Heinz von Foerster said that the listener, not the speaker, determined the meaning of an expression, and by this meant, both the listener and the speaker when facing each other instantiate an environment of conditions – a cybernetic ecology – where the two become one symbiotic organism, who once conformed tries to negotiate the meaning of its existence in a determined point of time and space. The subjectivity and objectivity, implied in a communication network, are nothing more than instances of the poetics of immersion that each movement, gesture, message contains.
Bioacoustics and Biomimetics help us approach the natural phenomena manifested by all social living beings on this planet: communication is learning by imitation and to imitate creativity is to listen and see in order to mimic a successful behaviour which produces a successful reward. We all imitate creativity from nature, we all depend on each other, and therefore, we are influenced by each other. Seeing and adapting transformations and mutations throughout the open source network of evolution is in fact evolution driven by feedback, and we can approach, embrace and imagine this evolution network through experiments within the fields of Bioacoustics and Biomimetics. To this extent, stridulation is perhaps one of the most underestimated communication mechanisms found in social and solitary insects, and it definitely needs to be revived, celebrated, amplified. The application of cybernetics and an artistic open mind, towards the understanding and analysis of stridulation phenomena, such as acoustic and vibratory messages shared by social communitarian beings, like ants and humans, have gained increased attention in the field of artistic research. Yet the cybernetics behind the system of self-organisation and emergence in ants and other social beings, is but a mere example of what have always been the inspirational ground for the human brain to imagine, create and produce, attaining technological and engineering achievements which come from the nature that surrounds us: aerodynamical cars, thermo-regulated materials, hydrodynamical swimsuits, traffic networks, peer-to-peer file sharing, are all examples of the mutated influence of nature on our creative minds.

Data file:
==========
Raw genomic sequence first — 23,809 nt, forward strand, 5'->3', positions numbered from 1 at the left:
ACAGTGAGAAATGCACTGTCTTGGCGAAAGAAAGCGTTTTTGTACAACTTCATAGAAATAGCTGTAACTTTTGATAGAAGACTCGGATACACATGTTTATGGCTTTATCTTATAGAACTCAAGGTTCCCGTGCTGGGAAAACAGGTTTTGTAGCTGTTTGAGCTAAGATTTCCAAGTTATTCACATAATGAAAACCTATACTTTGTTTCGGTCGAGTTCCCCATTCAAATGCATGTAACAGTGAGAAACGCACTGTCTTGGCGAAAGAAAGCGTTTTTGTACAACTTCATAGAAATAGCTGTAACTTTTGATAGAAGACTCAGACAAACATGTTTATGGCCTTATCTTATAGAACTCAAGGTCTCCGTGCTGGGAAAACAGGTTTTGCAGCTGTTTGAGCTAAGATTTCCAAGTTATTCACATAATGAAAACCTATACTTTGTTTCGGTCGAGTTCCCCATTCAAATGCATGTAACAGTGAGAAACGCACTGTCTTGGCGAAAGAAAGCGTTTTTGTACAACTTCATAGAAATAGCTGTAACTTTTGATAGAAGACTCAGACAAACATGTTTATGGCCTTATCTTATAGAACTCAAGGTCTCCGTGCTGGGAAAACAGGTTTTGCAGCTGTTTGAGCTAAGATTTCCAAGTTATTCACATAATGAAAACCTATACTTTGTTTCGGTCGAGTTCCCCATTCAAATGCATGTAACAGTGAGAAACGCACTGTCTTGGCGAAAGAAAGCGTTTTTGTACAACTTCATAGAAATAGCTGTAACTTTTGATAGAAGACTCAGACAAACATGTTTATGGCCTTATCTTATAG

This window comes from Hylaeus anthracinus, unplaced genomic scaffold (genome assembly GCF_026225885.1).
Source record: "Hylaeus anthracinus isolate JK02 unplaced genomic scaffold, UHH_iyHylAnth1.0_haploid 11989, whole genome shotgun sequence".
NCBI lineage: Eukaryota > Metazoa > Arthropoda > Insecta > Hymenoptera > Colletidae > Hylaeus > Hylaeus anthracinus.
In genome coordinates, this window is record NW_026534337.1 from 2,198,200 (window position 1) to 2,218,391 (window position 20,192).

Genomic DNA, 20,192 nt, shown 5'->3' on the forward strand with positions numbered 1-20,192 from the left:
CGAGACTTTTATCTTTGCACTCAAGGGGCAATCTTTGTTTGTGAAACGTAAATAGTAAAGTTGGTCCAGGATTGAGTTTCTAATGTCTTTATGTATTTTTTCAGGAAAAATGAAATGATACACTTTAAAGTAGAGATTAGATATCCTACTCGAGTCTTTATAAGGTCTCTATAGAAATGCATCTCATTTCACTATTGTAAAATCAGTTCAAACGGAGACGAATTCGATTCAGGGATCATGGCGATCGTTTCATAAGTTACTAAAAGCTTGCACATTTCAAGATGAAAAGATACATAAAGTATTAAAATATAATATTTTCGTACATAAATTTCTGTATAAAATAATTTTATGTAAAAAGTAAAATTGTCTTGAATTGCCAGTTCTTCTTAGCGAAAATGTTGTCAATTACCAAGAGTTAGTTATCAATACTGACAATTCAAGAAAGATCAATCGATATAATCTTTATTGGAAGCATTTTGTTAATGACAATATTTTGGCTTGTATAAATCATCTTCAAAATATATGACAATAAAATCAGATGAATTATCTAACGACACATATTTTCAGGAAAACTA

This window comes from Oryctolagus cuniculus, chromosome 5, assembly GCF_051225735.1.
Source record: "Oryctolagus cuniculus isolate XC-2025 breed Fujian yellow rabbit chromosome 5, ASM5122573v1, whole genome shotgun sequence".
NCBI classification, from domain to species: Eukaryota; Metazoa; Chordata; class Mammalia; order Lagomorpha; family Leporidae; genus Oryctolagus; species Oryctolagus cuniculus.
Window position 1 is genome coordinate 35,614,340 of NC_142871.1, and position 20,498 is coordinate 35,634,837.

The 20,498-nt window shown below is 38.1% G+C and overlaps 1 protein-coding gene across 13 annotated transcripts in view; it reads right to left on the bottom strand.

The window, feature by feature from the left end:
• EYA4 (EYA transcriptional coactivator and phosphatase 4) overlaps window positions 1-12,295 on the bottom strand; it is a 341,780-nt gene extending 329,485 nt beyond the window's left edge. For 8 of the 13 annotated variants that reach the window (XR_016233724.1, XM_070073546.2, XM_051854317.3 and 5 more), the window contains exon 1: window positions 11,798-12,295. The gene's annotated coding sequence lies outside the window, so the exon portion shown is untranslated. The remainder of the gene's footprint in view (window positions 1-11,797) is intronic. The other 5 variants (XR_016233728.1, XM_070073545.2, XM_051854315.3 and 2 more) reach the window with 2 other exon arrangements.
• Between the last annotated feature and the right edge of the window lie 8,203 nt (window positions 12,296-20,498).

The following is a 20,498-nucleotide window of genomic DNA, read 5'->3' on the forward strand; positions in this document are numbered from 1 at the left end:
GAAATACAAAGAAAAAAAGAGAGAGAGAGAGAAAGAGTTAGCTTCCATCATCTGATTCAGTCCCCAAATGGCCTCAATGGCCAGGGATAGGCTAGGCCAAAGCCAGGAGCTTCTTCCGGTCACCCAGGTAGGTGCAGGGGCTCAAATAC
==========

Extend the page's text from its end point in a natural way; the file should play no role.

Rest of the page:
A musical composition, played by piano, guitar, trumpet, a turntable, or any other electro-acoustical-vibratory instrument, constitutes in its essence a combination of patterns, in which each individual signal has an harmonic emergent quality, with the potential of interpretation focused on the actors and reactors of the contextual sphere in which everything takes place. Music is nonverbal communication and the use, or even abuse, of amplified sounds definitely belongs to the diverse array of biocommunication strategies we encounter in the world of living organisms, which we humans can learn from and apply
- Kuaishen Auson, Equador. Kunsthochschule für Medien (Academy of Media Arts) Cologne, Germany
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